There are very few trucks burning Liquefied natural gas, but not many since there are only 73 public LNG stations in the U.S., mainly in California.

Railroads don’t want to have to build a completely new gas distribution system and replace their 25,000 $2 million locomotives plus add a giant tank car of natural gas fuel that might explode in a derailment.

References for Peak Oil

  • Aleklett, K., et al. 2012. Peeking at peak oil. Berlin: Springer.
  • Bardi, Ugo. 2014. Extracted: How the Quest for Mineral Wealth Is Plundering the Planet. Chelsea Green Publishing.
  • Brandt A.R., et al. 2013. The energy efficiency of oil sands extraction: Energy return ratios from 1970 to 2010. Energy.
  • Brown, J.J. June 10, 2013. Commentary: is it only a question of when the US once again becomes a net oil exporter?
  • BTC. 2010. Armed forces, capabilities and technologies in the 21st century environmental dimensions of security. Peak oil. Bundeswehr transformation centre, future analysis branch.
  • CAPP. 2015. Canadian crude oil production forecast 2014–2030. Canadian Association of Petroleum Producers.
  • Castillo-Mussot, Marcelo del, Pablo Ugalde-Véle, Jorge Antonio Montemayor-Aldrete, Alfredo de la Lama-García, and Fidel Cruz. 2016. Impact of Global Energy Resources Based on Energy Return on Their Investment (EROI) Parameters. Perspectives on Global Development and Technology 15(1–2): 290–299.
  • Cleveland, C. J., et al. 2010. An assessment of the EROI of oil shale. Boston University.
  • Cleveland, Cutler J., and Peter A. O’Connor. 2011. Energy Return on Investment (EROI) of Oil Shale. Sustainability 3(11): 2307–2322.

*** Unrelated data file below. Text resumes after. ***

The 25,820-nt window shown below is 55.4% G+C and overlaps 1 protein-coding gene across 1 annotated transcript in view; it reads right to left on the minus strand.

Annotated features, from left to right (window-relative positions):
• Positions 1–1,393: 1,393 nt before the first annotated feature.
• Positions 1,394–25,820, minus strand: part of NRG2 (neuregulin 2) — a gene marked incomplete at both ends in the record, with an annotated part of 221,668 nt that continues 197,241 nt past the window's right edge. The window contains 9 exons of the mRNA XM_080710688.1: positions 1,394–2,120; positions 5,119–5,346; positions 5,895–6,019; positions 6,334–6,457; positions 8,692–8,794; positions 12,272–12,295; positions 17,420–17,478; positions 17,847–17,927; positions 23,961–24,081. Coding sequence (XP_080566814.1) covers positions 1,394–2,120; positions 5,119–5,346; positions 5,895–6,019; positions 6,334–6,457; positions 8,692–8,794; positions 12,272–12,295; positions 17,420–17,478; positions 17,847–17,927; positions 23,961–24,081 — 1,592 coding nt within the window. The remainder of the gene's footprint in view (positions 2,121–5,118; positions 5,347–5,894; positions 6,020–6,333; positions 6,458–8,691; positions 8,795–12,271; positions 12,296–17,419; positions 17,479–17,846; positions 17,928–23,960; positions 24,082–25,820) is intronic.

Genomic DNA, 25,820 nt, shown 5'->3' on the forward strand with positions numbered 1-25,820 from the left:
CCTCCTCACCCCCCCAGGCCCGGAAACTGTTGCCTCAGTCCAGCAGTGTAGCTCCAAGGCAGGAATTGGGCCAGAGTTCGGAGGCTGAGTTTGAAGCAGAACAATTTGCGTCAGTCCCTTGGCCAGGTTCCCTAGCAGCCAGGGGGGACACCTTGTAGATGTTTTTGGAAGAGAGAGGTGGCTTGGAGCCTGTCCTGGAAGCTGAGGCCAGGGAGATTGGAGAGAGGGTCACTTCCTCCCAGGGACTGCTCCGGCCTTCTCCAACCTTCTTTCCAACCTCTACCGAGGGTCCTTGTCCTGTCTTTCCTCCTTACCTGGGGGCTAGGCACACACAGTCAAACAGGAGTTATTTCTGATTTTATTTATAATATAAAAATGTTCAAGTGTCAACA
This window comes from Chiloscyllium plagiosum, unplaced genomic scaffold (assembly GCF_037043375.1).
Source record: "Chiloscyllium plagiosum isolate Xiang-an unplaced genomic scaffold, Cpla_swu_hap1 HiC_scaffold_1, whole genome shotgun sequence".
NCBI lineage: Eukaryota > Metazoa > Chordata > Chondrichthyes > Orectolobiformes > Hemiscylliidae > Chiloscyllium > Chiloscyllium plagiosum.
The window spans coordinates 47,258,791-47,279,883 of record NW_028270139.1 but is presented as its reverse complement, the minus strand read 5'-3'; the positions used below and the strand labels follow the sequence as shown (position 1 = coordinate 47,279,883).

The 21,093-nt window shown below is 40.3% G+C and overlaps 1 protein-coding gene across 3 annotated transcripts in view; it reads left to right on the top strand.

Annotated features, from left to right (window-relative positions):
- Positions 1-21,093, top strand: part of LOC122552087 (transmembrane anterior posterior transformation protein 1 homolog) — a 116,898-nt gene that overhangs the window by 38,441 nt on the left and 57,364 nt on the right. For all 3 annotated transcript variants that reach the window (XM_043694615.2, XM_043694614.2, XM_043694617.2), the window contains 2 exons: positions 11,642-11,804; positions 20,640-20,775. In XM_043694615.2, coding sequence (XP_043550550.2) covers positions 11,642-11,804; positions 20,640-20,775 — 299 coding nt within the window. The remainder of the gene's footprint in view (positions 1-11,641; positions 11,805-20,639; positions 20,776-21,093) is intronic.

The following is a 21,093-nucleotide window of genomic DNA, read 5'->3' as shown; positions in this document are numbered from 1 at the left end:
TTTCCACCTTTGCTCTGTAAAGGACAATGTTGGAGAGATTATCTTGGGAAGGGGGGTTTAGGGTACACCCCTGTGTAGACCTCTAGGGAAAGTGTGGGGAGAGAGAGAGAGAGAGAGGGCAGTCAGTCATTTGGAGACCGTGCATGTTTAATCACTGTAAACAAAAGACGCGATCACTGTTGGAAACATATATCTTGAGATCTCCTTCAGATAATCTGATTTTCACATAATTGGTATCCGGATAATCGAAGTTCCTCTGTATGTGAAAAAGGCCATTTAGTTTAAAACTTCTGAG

• CNEB. 2013. Canada’s energy future, energy supply and demand to 2035. Government of Canada National Energy Board.
  • Davies, P. et al. 2000. Oil resources: a balanced assessment. Journal of the Center for Energy Petroleum & Mineral Law & Policy 6:15.
  • DOE/EIA. 2015. Annual energy outlook 2015 with projections to 2040.
  • 2007. Crude oil. Uncertainty about future oil supply makes it important to develop a strategy for addressing a peak and Decline in Oil Production. U.S. Government Accountability Office.
  • Hall, Charles A. S., and Kent A. Klitgaard. 2012. Energy and the Wealth of Nations. New York, NY: Springer New York.
  • Hall, Charles A.S., Jessica G. Lambert, and Stephen B. Balogh. 2014. EROI of Different Fuels and the Implications for Society. Energy Policy 64: 141–152.
  • Hallock, J. L., Jr, et al. 2014. Forecasting the limits to the availability and diversity of global conventional oil supply: validation. Energy 64:130–153.
  • Hamilton, J.D. 2013. Historical Oil Shocks in Routledge handbook of major events of economic history. Routledge.
  • Homer-Dixon, Thomas. 2011. Carbon Shift: How Peak Oil and the Climate Crisis Will Change Canada (and Our Lives). Toronto: Random House of Canada.
  • Hirsch, R. L., et al. 2005. Peaking of world oil production: impacts, mitigation, & risk management. Department of energy.
  • Hirsch, R.L., 2008. Mitigation of maximum world oil production: shortage scenarios. Energy Policy 36(2):881–889.
  • Hook, M., et al. 2009. Giant oil field decline rates and their influence on world oil production. Energy Policy 37(6):2262–2272.
  • House 112-176. 2012. The American energy initiative part 28: a focus on the outlook for achieving North American energy independence within the decade. U.S. House of Representatives hearing.
  • House 112-4. 2011. The effects of Middle East events on U.S. energy markets. U.S. House of Representatives hearing.
  • House 113-1. 2013. American energy security & innovation: an assessment of North America’s energy resources. U.S. House of Representatives hearing.
  • House 113-2. 2013. American energy outlook: technology market and policy drivers. U.S. House of Representatives hearing.
  • Hughes, J. D. 2014. Drilling deeper. Post carbon institute.
  • IEA. 2008. World energy outlook 2008, 45. International Energy Agency.
  • IEA. 2009. World Energy Outlook. Washington, DC: International Energy Agency.